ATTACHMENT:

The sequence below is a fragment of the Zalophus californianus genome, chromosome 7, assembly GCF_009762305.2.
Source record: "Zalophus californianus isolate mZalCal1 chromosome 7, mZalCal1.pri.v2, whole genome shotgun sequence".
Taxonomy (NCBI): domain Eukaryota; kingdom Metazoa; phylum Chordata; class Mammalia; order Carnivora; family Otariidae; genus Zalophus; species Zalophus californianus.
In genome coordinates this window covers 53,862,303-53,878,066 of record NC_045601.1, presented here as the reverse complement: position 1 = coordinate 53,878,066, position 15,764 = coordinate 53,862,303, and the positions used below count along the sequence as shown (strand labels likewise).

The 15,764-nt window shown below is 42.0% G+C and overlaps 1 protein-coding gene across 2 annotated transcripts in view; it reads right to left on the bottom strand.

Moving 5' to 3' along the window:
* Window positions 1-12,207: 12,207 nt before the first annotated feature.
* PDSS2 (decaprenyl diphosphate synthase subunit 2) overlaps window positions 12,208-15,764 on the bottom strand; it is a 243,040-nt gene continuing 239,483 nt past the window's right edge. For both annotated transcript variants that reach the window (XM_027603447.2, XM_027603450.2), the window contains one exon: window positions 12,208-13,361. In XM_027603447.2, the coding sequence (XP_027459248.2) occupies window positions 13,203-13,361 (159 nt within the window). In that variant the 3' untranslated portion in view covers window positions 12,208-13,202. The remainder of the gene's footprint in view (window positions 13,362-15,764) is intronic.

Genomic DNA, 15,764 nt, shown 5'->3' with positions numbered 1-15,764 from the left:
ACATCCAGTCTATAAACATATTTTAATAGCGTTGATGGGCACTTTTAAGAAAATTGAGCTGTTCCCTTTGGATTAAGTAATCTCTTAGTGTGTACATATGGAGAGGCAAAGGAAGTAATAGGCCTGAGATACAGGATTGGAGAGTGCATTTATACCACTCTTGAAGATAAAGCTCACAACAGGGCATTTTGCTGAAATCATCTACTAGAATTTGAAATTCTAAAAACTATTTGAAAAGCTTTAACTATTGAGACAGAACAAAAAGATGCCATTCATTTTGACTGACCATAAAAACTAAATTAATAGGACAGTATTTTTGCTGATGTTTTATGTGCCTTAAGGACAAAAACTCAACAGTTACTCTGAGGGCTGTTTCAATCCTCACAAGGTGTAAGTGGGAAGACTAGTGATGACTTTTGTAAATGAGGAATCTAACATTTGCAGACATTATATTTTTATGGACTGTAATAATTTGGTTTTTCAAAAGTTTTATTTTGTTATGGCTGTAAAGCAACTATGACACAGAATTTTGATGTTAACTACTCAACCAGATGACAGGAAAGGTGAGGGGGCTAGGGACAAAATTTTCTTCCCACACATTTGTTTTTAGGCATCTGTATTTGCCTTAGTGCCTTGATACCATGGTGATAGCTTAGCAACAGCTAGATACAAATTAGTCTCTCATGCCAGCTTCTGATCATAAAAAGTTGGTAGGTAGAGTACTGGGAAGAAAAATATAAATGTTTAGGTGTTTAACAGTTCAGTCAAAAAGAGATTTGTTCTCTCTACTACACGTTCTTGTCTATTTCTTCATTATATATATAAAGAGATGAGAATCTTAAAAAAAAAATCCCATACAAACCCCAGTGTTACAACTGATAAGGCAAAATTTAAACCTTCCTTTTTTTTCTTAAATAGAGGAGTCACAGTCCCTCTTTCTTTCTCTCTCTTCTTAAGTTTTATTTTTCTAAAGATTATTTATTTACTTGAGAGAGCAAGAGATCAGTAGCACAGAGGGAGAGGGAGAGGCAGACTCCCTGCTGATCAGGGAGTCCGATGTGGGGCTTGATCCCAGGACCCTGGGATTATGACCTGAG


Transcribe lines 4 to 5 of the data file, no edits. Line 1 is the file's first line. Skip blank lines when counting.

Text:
In genome coordinates this window covers 53,862,303-53,878,066 of record NC_045601.1, presented here as the reverse complement: position 1 = coordinate 53,878,066, position 15,764 = coordinate 53,862,303, and the positions used below count along the sequence as shown (strand labels likewise).

The 15,764-nt window shown below is 42.0% G+C and overlaps 1 protein-coding gene across 2 annotated transcripts in view; it reads right to left on the bottom strand.